Today at the Children's Museum, Charlee and I did our second Dog Safety Demo of the summer for the museum goers and a separate show for the summer campers.
The program is interactive (and fun we like to think!) and Charlee helps the kids participate by giving out hints concerning dog safety.
Can you guess the first thing we covered?
Never touch a dog that is_______ (did you guess sleeping?)
After the show Charlee made some new friends on vacation from England. Fossie is holding her leash.
The second show was for the kids at summer camp.
I think all the kids enjoyed our visit as much as we did!
Dog safety demonstrations are free to qualifying groups! For a copy of the K 9 Safety Tips for Kids handout that the kids received today click here
Many well-known trainers and behaviorists have come forward to issue warnings about dog parks. Even off-lead puppy classes have come under fire. Why? Because people often don’t know how to recognize or respond to problems when they arise and can inadvertently do more harm than good.
Many owners treat their dogs like children. But would you let a two-year-old play unsupervised with significantly older children while you had coffee with the other children’s parents? Would you allow a toddler to wrestle, bite and annoy a senior citizen? Would you allow the neighborhood bully to repeatedly pin your child down without intervening?
Owners have an obligation to their dogs. They need to better understand their dog and know how to interpret their dog’s body language. Dog parks can be wonderful places for canines and humans but they hold the potential for conflict and consequences.
Watch out for the bully dog! It’s a fact of life—some dogs will attempt to bully or intimidate other dogs; some occasionally, some constantly. Some dogs don’t do well in multiple dog situations and may become aggressive. Some breeds are more likely to inflict harm. On one of my recent trips to a dog park a young female chased younger dogs down like prey animals. She bit their necks, rammed them and pinned them down. Many secondary fights broke out as the dogs collided with their owners in their attempts to escape her. Clearly this is the time to make your exit! Allowing your dog to be traumatized by the bully dog could make your dog fearful of other dogs and hamper future training.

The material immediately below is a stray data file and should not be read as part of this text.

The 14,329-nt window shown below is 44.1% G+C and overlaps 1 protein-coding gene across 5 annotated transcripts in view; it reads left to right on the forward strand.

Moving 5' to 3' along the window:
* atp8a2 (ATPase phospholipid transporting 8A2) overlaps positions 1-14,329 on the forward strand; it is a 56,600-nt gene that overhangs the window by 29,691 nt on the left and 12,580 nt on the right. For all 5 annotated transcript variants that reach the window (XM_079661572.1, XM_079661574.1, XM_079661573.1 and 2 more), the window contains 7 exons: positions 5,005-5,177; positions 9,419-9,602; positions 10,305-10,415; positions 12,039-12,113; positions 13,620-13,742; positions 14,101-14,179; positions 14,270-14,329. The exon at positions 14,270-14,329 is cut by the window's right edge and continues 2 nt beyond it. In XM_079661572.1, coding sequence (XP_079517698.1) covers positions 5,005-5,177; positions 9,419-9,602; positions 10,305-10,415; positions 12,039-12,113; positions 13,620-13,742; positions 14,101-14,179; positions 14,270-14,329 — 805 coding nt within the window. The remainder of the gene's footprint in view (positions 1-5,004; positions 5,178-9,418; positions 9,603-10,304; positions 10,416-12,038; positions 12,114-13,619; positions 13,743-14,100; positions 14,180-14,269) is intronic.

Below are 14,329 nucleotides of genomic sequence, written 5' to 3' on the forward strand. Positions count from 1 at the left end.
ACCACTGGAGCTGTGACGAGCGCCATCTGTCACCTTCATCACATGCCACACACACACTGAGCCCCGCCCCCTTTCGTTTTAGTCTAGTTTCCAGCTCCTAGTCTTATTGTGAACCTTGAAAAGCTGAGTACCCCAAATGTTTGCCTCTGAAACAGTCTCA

Dog parks are not for every dog. Don’t take it personally. Just as some people don’t like crowds, some dogs are uncomfortable in groups. Keep in mind that your dog’s tolerance for time spent at dog parks may diminish with age, much in the same way your tolerance for crowds has diminished with age. In the case of Pitbulls, dog parks are not recommended past early adolescence due to the likelihood of dog/dog aggression.
Beware the ‘Resource Guarder’! Not all dogs are willing to share their playtoys or treats! Owners need to use extreme caution when playing with toys and handing out treats in a dog park setting.
Beware the Fence! An agitated dog on the outside of the fence can aggravate dogs inside the fence’s boundaries. Allowing the dogs to meet through the fence is not recommended and could lead to barrier frustration/aggression. Don’t allow your dog to run up and down the length of barrier on either side especially if other dogs are getting agitated.